2016-2017 Rosen Scholar
- LANSCE User Office
- Mail Stop: H805
- (505) 667-6797
Dr. Chen-Yu Liu is an Associate Professor of Physics at Indiana University at Bloomington. Her research focus is on symmetry tests and fundamental neutron physics; in particular, she specializes in techniques with ultracold neutrons (UCN). These neutrons, due to their very low kinetic energies, can be stored in material bottles or magnetic traps for durations of up to hundreds of seconds. The long storage time allows for measurements of many fundamental properties of this charge- neutral hadronic system, with improved precision. Using UCN as the principle tool (but not limited to it), Prof. Liu’s research group has been developing experimental techniques to measure the neutron beta- decay lifetime, the neutron decay asymmetries, and the electric dipole moment of the neutron with the aim to reduce experimental uncertainties to a level sufficient to challenge the predictions of the electroweak theory and, by scrutinizing the low-energy neutron observables, to search for long-awaited evidence of physics beyond the Standard Model of particle physics.
Since 2011, Prof. Liu has been a co-spokesperson of the UCNtau experiment, an effort to improve the measurement of the neutron beta-decay lifetime using UCN in a magneto-gravitational trap. This experiment uses UCN from the LANSCE source. This effort was motivated by a discrepancy among the recent precision measurements of the neutron lifetime; the separate averages of two independent methods (the beam and bottle techniques) lead to neutron lifetimes that differ by as much as ten seconds, while the uncertainties reported from individual experiments are on the level of two seconds (in the beam experiment) and one second (in the bottle experiments). Resolving this discrepancy and improving the precision of the neutron lifetime will not only refine the physics of electroweak decay but also impact the model of Big Bang Nucleosynthesis.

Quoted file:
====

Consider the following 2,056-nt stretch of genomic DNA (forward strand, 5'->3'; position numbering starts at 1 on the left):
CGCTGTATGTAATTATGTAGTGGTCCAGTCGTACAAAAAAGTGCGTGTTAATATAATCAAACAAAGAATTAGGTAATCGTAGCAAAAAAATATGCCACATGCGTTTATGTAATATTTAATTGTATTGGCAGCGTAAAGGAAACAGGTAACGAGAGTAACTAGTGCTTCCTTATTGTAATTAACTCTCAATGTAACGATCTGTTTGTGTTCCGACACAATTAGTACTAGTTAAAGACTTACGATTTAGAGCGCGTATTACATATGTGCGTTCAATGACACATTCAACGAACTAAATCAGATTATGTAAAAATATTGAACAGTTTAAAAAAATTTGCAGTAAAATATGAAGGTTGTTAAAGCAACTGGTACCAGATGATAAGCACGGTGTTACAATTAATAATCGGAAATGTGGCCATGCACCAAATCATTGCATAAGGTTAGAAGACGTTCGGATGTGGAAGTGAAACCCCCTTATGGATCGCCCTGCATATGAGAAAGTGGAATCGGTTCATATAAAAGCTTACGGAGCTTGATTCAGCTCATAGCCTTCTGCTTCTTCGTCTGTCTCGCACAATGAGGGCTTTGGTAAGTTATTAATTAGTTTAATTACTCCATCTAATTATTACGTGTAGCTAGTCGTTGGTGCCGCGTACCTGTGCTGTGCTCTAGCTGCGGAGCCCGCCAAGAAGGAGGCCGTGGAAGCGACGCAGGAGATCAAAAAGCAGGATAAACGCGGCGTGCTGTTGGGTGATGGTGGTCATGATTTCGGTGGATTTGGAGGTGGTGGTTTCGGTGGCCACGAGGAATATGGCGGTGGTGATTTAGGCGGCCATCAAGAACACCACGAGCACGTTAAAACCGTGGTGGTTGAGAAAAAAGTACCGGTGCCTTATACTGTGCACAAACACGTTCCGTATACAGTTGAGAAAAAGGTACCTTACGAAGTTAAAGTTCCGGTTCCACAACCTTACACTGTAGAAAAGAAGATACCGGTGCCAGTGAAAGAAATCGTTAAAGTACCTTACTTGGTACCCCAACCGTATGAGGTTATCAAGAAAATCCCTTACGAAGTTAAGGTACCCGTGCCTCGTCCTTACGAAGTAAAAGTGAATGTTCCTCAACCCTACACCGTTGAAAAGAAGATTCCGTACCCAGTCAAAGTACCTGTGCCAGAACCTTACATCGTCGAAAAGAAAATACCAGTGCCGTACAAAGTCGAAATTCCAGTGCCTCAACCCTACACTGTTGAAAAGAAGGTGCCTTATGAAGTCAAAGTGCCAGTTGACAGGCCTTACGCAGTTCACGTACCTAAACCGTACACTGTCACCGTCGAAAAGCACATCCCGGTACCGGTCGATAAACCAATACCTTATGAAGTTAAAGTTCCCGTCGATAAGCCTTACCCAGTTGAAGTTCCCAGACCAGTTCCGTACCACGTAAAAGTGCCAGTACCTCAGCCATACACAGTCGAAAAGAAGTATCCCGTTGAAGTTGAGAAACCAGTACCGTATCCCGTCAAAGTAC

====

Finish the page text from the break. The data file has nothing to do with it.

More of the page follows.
Prof. Liu was a Sloan Research Fellow in 2007-2008; She is the recipient of the 2015 NIST Precision Measurement Grant and National Science Foundation awards. She is currently serving on the American Physical Society Division of Nuclear Physics Program Committee and the LANSCE User Executive Committee.